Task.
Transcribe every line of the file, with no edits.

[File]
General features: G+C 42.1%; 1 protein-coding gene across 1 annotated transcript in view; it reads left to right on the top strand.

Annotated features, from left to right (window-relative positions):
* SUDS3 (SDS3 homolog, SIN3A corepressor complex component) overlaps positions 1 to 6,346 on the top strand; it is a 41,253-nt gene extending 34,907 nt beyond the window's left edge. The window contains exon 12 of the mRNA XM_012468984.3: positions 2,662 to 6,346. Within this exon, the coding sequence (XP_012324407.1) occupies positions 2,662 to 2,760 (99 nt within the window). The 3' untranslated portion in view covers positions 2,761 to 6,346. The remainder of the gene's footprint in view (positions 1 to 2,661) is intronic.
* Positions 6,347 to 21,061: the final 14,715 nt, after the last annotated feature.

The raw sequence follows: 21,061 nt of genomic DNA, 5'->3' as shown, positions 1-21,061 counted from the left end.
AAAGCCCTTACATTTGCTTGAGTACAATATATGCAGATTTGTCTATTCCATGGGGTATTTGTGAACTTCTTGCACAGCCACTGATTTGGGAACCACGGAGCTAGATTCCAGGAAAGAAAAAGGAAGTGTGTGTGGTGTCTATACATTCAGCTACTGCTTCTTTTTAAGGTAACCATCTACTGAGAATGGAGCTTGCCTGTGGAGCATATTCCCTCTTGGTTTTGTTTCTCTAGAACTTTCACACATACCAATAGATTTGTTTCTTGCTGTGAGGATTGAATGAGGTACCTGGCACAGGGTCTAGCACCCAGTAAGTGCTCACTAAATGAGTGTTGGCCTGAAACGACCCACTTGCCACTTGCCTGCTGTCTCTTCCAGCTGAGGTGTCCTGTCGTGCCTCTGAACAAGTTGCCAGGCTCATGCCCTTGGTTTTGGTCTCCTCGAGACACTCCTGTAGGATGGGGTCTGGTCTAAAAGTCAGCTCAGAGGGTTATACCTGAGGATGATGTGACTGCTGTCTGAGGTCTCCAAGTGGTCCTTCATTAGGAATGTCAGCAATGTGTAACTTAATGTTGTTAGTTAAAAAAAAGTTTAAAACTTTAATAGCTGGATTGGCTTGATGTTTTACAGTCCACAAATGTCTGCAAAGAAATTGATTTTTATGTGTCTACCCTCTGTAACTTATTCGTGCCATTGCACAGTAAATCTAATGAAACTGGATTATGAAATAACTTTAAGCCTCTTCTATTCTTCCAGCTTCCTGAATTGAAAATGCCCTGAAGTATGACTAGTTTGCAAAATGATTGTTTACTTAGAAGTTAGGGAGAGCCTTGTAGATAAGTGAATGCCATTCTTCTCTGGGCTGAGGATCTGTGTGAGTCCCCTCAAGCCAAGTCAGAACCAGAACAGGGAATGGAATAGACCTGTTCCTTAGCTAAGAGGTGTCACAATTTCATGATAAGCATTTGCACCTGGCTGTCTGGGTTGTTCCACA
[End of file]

General features: G+C 42.1%; 1 protein-coding gene across 1 annotated transcript in view; it reads left to right on the top strand.

Annotated features, from left to right (window-relative positions):
* SUDS3 (SDS3 homolog, SIN3A corepressor complex component) overlaps positions 1 to 6,346 on the top strand; it is a 41,253-nt gene extending 34,907 nt beyond the window's left edge. The window contains exon 12 of the mRNA XM_012468984.3: positions 2,662 to 6,346. Within this exon, the coding sequence (XP_012324407.1) occupies positions 2,662 to 2,760 (99 nt within the window). The 3' untranslated portion in view covers positions 2,761 to 6,346. The remainder of the gene's footprint in view (positions 1 to 2,661) is intronic.
* Positions 6,347 to 21,061: the final 14,715 nt, after the last annotated feature.

The raw sequence follows: 21,061 nt of genomic DNA, 5'->3' as shown, positions 1-21,061 counted from the left end.
AAAGCCCTTACATTTGCTTGAGTACAATATATGCAGATTTGTCTATTCCATGGGGTATTTGTGAACTTCTTGCACAGCCACTGATTTGGGAACCACGGAGCTAGATTCCAGGAAAGAAAAAGGAAGTGTGTGTGGTGTCTATACATTCAGCTACTGCTTCTTTTTAAGGTAACCATCTACTGAGAATGGAGCTTGCCTGTGGAGCATATTCCCTCTTGGTTTTGTTTCTCTAGAACTTTCACACATACCAATAGATTTGTTTCTTGCTGTGAGGATTGAATGAGGTACCTGGCACAGGGTCTAGCACCCAGTAAGTGCTCACTAAATGAGTGTTGGCCTGAAACGACCCACTTGCCACTTGCCTGCTGTCTCTTCCAGCTGAGGTGTCCTGTCGTGCCTCTGAACAAGTTGCCAGGCTCATGCCCTTGGTTTTGGTCTCCTCGAGACACTCCTGTAGGATGGGGTCTGGTCTAAAAGTCAGCTCAGAGGGTTATACCTGAGGATGATGTGACTGCTGTCTGAGGTCTCCAAGTGGTCCTTCATTAGGAATGTCAGCAATGTGTAACTTAATGTTGTTAGTTAAAAAAAAGTTTAAAACTTTAATAGCTGGATTGGCTTGATGTTTTACAGTCCACAAATGTCTGCAAAGAAATTGATTTTTATGTGTCTACCCTCTGTAACTTATTCGTGCCATTGCACAGTAAATCTAATGAAACTGGATTATGAAATAACTTTAAGCCTCTTCTATTCTTCCAGCTTCCTGAATTGAAAATGCCCTGAAGTATGACTAGTTTGCAAAATGATTGTTTACTTAGAAGTTAGGGAGAGCCTTGTAGATAAGTGAATGCCATTCTTCTCTGGGCTGAGGATCTGTGTGAGTCCCCTCAAGCCAAGTCAGAACCAGAACAGGGAATGGAATAGACCTGTTCCTTAGCTAAGAGGTGTCACAATTTCATGATAAGCATTTGCACCTGGCTGTCTGGGTTGTTCCACA